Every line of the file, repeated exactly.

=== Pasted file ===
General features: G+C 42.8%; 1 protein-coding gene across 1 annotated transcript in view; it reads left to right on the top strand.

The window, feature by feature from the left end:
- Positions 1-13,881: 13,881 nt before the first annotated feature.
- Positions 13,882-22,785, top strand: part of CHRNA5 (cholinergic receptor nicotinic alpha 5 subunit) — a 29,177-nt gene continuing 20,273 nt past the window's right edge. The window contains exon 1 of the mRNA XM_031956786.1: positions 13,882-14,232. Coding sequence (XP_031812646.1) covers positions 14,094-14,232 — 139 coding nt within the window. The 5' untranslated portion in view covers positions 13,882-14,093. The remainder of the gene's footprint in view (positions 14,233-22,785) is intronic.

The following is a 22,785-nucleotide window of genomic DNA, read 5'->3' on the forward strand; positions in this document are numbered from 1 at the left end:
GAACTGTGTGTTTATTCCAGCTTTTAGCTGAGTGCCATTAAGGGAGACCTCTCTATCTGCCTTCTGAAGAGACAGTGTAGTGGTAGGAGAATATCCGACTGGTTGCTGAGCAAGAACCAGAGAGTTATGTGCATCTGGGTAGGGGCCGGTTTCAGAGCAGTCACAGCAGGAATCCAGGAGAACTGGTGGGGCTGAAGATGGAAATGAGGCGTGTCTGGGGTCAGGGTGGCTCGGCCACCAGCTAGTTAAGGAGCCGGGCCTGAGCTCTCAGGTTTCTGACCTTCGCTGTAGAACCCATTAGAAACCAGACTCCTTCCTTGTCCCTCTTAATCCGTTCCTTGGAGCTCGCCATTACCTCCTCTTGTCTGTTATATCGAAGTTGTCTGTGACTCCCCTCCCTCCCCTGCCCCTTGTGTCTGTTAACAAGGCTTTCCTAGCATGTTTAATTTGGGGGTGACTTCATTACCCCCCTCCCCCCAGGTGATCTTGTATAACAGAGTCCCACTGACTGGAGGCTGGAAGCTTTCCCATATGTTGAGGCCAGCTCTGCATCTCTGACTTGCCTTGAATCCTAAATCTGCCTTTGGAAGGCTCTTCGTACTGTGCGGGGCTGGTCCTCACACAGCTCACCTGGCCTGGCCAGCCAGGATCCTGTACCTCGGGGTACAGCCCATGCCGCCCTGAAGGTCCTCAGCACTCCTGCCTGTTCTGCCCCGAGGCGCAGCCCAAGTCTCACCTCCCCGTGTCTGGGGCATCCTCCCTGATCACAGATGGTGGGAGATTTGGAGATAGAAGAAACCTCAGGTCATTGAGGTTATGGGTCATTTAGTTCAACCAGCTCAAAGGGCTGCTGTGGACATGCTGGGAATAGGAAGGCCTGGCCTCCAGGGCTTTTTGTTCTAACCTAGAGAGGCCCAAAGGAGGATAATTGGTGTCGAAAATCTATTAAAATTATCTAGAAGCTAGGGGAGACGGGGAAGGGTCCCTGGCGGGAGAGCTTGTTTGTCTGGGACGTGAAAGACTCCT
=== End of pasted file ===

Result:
General features: G+C 42.8%; 1 protein-coding gene across 1 annotated transcript in view; it reads left to right on the top strand.

The window, feature by feature from the left end:
- Positions 1-13,881: 13,881 nt before the first annotated feature.
- Positions 13,882-22,785, top strand: part of CHRNA5 (cholinergic receptor nicotinic alpha 5 subunit) — a 29,177-nt gene continuing 20,273 nt past the window's right edge. The window contains exon 1 of the mRNA XM_031956786.1: positions 13,882-14,232. Coding sequence (XP_031812646.1) covers positions 14,094-14,232 — 139 coding nt within the window. The 5' untranslated portion in view covers positions 13,882-14,093. The remainder of the gene's footprint in view (positions 14,233-22,785) is intronic.

The following is a 22,785-nucleotide window of genomic DNA, read 5'->3' on the forward strand; positions in this document are numbered from 1 at the left end:
GAACTGTGTGTTTATTCCAGCTTTTAGCTGAGTGCCATTAAGGGAGACCTCTCTATCTGCCTTCTGAAGAGACAGTGTAGTGGTAGGAGAATATCCGACTGGTTGCTGAGCAAGAACCAGAGAGTTATGTGCATCTGGGTAGGGGCCGGTTTCAGAGCAGTCACAGCAGGAATCCAGGAGAACTGGTGGGGCTGAAGATGGAAATGAGGCGTGTCTGGGGTCAGGGTGGCTCGGCCACCAGCTAGTTAAGGAGCCGGGCCTGAGCTCTCAGGTTTCTGACCTTCGCTGTAGAACCCATTAGAAACCAGACTCCTTCCTTGTCCCTCTTAATCCGTTCCTTGGAGCTCGCCATTACCTCCTCTTGTCTGTTATATCGAAGTTGTCTGTGACTCCCCTCCCTCCCCTGCCCCTTGTGTCTGTTAACAAGGCTTTCCTAGCATGTTTAATTTGGGGGTGACTTCATTACCCCCCTCCCCCCAGGTGATCTTGTATAACAGAGTCCCACTGACTGGAGGCTGGAAGCTTTCCCATATGTTGAGGCCAGCTCTGCATCTCTGACTTGCCTTGAATCCTAAATCTGCCTTTGGAAGGCTCTTCGTACTGTGCGGGGCTGGTCCTCACACAGCTCACCTGGCCTGGCCAGCCAGGATCCTGTACCTCGGGGTACAGCCCATGCCGCCCTGAAGGTCCTCAGCACTCCTGCCTGTTCTGCCCCGAGGCGCAGCCCAAGTCTCACCTCCCCGTGTCTGGGGCATCCTCCCTGATCACAGATGGTGGGAGATTTGGAGATAGAAGAAACCTCAGGTCATTGAGGTTATGGGTCATTTAGTTCAACCAGCTCAAAGGGCTGCTGTGGACATGCTGGGAATAGGAAGGCCTGGCCTCCAGGGCTTTTTGTTCTAACCTAGAGAGGCCCAAAGGAGGATAATTGGTGTCGAAAATCTATTAAAATTATCTAGAAGCTAGGGGAGACGGGGAAGGGTCCCTGGCGGGAGAGCTTGTTTGTCTGGGACGTGAAAGACTCCT